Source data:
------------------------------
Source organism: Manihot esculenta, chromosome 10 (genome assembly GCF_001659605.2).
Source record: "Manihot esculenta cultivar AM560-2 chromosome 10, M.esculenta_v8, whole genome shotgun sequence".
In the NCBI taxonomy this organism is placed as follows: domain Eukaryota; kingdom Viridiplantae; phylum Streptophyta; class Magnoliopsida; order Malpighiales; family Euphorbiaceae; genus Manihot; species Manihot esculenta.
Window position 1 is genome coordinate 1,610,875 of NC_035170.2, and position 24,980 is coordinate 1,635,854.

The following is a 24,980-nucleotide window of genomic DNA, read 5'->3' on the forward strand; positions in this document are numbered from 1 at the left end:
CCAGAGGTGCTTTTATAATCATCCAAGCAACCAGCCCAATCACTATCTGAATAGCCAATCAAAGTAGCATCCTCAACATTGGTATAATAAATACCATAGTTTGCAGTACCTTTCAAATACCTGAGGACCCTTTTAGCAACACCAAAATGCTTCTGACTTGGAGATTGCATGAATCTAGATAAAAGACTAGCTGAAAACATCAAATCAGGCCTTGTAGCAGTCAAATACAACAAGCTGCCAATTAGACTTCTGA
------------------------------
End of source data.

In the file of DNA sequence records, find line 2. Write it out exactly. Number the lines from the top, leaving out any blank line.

Source record: "Manihot esculenta cultivar AM560-2 chromosome 10, M.esculenta_v8, whole genome shotgun sequence".